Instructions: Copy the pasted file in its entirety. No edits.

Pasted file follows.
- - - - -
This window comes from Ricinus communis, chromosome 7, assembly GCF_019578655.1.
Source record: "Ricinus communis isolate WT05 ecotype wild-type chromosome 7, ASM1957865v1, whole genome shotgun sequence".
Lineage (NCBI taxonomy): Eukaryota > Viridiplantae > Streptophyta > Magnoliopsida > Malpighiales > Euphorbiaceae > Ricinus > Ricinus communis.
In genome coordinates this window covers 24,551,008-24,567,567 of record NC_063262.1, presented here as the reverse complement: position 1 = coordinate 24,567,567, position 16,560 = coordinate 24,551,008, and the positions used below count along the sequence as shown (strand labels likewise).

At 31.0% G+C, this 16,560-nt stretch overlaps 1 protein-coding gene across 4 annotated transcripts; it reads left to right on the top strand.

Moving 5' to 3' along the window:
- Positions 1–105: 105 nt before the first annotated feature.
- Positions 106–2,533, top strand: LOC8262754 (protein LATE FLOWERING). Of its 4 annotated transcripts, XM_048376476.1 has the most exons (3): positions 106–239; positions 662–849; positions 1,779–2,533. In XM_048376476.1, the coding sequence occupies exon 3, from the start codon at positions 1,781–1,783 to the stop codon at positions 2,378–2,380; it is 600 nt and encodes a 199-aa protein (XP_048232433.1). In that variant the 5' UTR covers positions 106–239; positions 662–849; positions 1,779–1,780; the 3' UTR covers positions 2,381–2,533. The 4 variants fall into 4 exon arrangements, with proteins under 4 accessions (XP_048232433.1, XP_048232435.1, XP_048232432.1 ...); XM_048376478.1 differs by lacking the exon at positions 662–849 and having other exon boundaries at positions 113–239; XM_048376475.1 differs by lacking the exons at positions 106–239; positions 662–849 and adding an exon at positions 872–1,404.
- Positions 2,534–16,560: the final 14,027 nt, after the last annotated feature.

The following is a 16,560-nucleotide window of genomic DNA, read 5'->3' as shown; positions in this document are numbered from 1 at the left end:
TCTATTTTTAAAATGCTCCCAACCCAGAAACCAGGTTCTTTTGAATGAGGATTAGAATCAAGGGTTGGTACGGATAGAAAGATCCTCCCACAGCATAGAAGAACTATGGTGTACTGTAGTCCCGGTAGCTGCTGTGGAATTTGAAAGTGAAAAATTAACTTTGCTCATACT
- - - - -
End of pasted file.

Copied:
This window comes from Ricinus communis, chromosome 7, assembly GCF_019578655.1.
Source record: "Ricinus communis isolate WT05 ecotype wild-type chromosome 7, ASM1957865v1, whole genome shotgun sequence".
Lineage (NCBI taxonomy): Eukaryota > Viridiplantae > Streptophyta > Magnoliopsida > Malpighiales > Euphorbiaceae > Ricinus > Ricinus communis.
In genome coordinates this window covers 24,551,008-24,567,567 of record NC_063262.1, presented here as the reverse complement: position 1 = coordinate 24,567,567, position 16,560 = coordinate 24,551,008, and the positions used below count along the sequence as shown (strand labels likewise).

At 31.0% G+C, this 16,560-nt stretch overlaps 1 protein-coding gene across 4 annotated transcripts; it reads left to right on the top strand.

Moving 5' to 3' along the window:
- Positions 1–105: 105 nt before the first annotated feature.
- Positions 106–2,533, top strand: LOC8262754 (protein LATE FLOWERING). Of its 4 annotated transcripts, XM_048376476.1 has the most exons (3): positions 106–239; positions 662–849; positions 1,779–2,533. In XM_048376476.1, the coding sequence occupies exon 3, from the start codon at positions 1,781–1,783 to the stop codon at positions 2,378–2,380; it is 600 nt and encodes a 199-aa protein (XP_048232433.1). In that variant the 5' UTR covers positions 106–239; positions 662–849; positions 1,779–1,780; the 3' UTR covers positions 2,381–2,533. The 4 variants fall into 4 exon arrangements, with proteins under 4 accessions (XP_048232433.1, XP_048232435.1, XP_048232432.1 ...); XM_048376478.1 differs by lacking the exon at positions 662–849 and having other exon boundaries at positions 113–239; XM_048376475.1 differs by lacking the exons at positions 106–239; positions 662–849 and adding an exon at positions 872–1,404.
- Positions 2,534–16,560: the final 14,027 nt, after the last annotated feature.

The following is a 16,560-nucleotide window of genomic DNA, read 5'->3' as shown; positions in this document are numbered from 1 at the left end:
TCTATTTTTAAAATGCTCCCAACCCAGAAACCAGGTTCTTTTGAATGAGGATTAGAATCAAGGGTTGGTACGGATAGAAAGATCCTCCCACAGCATAGAAGAACTATGGTGTACTGTAGTCCCGGTAGCTGCTGTGGAATTTGAAAGTGAAAAATTAACTTTGCTCATACT